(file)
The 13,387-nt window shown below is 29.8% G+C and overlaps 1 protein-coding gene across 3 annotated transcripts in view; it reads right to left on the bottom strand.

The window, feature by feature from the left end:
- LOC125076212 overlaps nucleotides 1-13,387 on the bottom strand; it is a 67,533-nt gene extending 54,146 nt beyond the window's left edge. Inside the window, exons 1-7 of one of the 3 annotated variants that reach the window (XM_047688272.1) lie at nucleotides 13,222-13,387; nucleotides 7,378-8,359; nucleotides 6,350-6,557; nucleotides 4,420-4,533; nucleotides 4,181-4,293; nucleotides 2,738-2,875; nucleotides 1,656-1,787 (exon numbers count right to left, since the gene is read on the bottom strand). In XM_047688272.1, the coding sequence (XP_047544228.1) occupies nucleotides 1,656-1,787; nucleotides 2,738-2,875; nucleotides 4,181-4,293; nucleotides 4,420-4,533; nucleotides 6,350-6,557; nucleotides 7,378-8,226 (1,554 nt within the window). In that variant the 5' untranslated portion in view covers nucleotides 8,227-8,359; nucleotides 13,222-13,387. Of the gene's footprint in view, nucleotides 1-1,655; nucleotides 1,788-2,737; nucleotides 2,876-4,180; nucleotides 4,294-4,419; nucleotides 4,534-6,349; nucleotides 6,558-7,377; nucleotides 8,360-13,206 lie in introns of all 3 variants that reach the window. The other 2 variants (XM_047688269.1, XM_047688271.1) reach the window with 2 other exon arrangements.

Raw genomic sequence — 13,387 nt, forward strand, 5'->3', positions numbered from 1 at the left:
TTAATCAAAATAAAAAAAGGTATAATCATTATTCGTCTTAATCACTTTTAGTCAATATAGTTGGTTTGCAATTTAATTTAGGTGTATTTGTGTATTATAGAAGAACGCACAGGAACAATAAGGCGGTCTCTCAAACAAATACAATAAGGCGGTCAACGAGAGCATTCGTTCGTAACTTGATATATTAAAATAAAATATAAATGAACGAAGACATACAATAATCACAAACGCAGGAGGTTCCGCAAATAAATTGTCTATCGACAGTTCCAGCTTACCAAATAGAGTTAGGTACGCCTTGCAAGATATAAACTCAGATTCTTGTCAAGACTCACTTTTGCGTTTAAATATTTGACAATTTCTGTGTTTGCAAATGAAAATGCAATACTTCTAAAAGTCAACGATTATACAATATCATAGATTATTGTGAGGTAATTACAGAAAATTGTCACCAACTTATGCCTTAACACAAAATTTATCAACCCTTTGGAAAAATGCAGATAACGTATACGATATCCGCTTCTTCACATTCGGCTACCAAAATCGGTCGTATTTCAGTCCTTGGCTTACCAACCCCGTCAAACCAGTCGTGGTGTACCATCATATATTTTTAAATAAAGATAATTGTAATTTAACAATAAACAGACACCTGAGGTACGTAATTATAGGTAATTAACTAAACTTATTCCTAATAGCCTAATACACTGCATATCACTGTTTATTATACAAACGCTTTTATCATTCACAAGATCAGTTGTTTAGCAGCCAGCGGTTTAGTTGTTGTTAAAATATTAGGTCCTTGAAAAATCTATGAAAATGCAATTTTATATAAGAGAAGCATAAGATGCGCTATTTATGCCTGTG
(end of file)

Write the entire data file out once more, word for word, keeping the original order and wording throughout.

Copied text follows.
The 13,387-nt window shown below is 29.8% G+C and overlaps 1 protein-coding gene across 3 annotated transcripts in view; it reads right to left on the bottom strand.

The window, feature by feature from the left end:
- LOC125076212 overlaps nucleotides 1-13,387 on the bottom strand; it is a 67,533-nt gene extending 54,146 nt beyond the window's left edge. Inside the window, exons 1-7 of one of the 3 annotated variants that reach the window (XM_047688272.1) lie at nucleotides 13,222-13,387; nucleotides 7,378-8,359; nucleotides 6,350-6,557; nucleotides 4,420-4,533; nucleotides 4,181-4,293; nucleotides 2,738-2,875; nucleotides 1,656-1,787 (exon numbers count right to left, since the gene is read on the bottom strand). In XM_047688272.1, the coding sequence (XP_047544228.1) occupies nucleotides 1,656-1,787; nucleotides 2,738-2,875; nucleotides 4,181-4,293; nucleotides 4,420-4,533; nucleotides 6,350-6,557; nucleotides 7,378-8,226 (1,554 nt within the window). In that variant the 5' untranslated portion in view covers nucleotides 8,227-8,359; nucleotides 13,222-13,387. Of the gene's footprint in view, nucleotides 1-1,655; nucleotides 1,788-2,737; nucleotides 2,876-4,180; nucleotides 4,294-4,419; nucleotides 4,534-6,349; nucleotides 6,558-7,377; nucleotides 8,360-13,206 lie in introns of all 3 variants that reach the window. The other 2 variants (XM_047688269.1, XM_047688271.1) reach the window with 2 other exon arrangements.

Raw genomic sequence — 13,387 nt, forward strand, 5'->3', positions numbered from 1 at the left:
TTAATCAAAATAAAAAAAGGTATAATCATTATTCGTCTTAATCACTTTTAGTCAATATAGTTGGTTTGCAATTTAATTTAGGTGTATTTGTGTATTATAGAAGAACGCACAGGAACAATAAGGCGGTCTCTCAAACAAATACAATAAGGCGGTCAACGAGAGCATTCGTTCGTAACTTGATATATTAAAATAAAATATAAATGAACGAAGACATACAATAATCACAAACGCAGGAGGTTCCGCAAATAAATTGTCTATCGACAGTTCCAGCTTACCAAATAGAGTTAGGTACGCCTTGCAAGATATAAACTCAGATTCTTGTCAAGACTCACTTTTGCGTTTAAATATTTGACAATTTCTGTGTTTGCAAATGAAAATGCAATACTTCTAAAAGTCAACGATTATACAATATCATAGATTATTGTGAGGTAATTACAGAAAATTGTCACCAACTTATGCCTTAACACAAAATTTATCAACCCTTTGGAAAAATGCAGATAACGTATACGATATCCGCTTCTTCACATTCGGCTACCAAAATCGGTCGTATTTCAGTCCTTGGCTTACCAACCCCGTCAAACCAGTCGTGGTGTACCATCATATATTTTTAAATAAAGATAATTGTAATTTAACAATAAACAGACACCTGAGGTACGTAATTATAGGTAATTAACTAAACTTATTCCTAATAGCCTAATACACTGCATATCACTGTTTATTATACAAACGCTTTTATCATTCACAAGATCAGTTGTTTAGCAGCCAGCGGTTTAGTTGTTGTTAAAATATTAGGTCCTTGAAAAATCTATGAAAATGCAATTTTATATAAGAGAAGCATAAGATGCGCTATTTATGCCTGTG